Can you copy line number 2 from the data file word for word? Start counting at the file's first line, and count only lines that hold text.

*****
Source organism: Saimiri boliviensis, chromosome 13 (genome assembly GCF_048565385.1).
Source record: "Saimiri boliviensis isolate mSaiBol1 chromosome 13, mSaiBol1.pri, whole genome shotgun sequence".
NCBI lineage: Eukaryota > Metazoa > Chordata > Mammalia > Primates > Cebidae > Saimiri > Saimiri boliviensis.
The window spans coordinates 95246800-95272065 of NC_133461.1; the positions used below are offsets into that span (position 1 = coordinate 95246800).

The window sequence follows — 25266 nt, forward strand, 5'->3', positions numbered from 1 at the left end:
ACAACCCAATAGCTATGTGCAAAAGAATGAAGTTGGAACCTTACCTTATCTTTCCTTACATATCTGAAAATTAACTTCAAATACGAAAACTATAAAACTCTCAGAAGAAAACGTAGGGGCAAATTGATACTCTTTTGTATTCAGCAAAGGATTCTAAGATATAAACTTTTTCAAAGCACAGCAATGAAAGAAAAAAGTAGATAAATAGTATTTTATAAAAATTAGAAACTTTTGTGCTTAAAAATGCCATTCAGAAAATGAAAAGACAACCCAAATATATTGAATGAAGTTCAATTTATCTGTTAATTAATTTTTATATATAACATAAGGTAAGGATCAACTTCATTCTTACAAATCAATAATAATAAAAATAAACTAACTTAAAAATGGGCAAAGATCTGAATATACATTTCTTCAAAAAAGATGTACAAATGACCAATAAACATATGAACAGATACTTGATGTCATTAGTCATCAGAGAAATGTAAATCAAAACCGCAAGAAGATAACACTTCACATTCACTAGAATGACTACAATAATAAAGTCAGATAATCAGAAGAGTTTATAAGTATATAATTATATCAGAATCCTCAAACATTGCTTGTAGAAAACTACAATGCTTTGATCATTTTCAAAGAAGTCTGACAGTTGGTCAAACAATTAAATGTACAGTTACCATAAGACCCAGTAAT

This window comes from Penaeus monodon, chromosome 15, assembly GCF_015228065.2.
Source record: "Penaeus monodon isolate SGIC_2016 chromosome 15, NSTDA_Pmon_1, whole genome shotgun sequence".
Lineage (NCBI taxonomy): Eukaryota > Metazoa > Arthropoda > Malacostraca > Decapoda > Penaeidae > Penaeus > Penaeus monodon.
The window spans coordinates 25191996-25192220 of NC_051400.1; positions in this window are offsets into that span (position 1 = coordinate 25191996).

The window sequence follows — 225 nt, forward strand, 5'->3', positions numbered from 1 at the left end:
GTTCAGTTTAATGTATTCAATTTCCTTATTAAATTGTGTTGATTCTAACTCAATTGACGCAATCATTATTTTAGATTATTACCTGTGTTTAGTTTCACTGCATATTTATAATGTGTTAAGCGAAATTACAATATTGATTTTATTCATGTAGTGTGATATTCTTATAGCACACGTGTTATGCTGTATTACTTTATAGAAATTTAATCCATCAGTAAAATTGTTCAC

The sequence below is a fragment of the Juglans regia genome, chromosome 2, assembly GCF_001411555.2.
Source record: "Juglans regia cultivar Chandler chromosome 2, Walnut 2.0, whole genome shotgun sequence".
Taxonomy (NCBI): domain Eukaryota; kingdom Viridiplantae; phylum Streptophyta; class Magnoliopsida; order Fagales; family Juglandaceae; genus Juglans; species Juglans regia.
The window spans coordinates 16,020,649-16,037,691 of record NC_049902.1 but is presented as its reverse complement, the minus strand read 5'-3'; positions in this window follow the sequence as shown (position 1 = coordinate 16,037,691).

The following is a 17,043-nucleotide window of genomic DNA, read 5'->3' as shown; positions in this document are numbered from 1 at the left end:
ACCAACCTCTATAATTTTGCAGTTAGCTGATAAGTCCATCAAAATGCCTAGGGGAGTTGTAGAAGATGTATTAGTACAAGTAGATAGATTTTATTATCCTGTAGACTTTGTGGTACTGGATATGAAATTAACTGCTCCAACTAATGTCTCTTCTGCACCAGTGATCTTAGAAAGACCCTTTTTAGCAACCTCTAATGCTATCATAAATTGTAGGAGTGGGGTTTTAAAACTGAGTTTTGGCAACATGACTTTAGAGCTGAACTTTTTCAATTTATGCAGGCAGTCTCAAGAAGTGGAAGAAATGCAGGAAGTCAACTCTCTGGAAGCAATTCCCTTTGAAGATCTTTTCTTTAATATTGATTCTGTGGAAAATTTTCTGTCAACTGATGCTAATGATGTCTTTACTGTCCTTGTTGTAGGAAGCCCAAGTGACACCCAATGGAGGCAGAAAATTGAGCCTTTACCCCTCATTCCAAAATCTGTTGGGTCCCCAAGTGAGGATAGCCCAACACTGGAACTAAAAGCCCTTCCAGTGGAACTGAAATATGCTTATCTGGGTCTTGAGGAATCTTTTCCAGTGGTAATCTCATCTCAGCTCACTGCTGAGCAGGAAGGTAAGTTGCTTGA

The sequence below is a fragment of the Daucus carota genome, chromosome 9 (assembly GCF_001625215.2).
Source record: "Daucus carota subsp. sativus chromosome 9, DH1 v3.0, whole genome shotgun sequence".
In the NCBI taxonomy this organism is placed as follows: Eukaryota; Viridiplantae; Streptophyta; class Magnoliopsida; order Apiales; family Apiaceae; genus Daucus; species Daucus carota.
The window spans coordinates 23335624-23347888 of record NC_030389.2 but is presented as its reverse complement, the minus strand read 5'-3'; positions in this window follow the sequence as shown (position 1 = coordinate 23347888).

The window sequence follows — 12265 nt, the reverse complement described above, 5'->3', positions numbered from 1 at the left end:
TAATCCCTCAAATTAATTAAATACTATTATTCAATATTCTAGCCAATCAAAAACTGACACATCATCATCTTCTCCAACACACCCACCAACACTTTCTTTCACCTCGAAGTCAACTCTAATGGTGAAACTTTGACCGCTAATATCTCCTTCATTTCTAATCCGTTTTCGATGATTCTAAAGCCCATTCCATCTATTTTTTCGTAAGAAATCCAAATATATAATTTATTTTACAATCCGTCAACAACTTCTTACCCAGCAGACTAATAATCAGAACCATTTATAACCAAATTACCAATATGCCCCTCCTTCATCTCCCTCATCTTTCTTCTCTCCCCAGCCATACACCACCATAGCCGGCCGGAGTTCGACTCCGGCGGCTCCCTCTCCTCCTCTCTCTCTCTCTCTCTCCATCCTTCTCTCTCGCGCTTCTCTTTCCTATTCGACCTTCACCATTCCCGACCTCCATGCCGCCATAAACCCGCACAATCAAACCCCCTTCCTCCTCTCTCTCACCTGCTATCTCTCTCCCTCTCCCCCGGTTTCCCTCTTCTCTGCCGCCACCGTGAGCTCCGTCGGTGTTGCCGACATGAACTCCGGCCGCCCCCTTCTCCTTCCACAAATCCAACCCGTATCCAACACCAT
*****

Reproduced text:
Source record: "Saimiri boliviensis isolate mSaiBol1 chromosome 13, mSaiBol1.pri, whole genome shotgun sequence".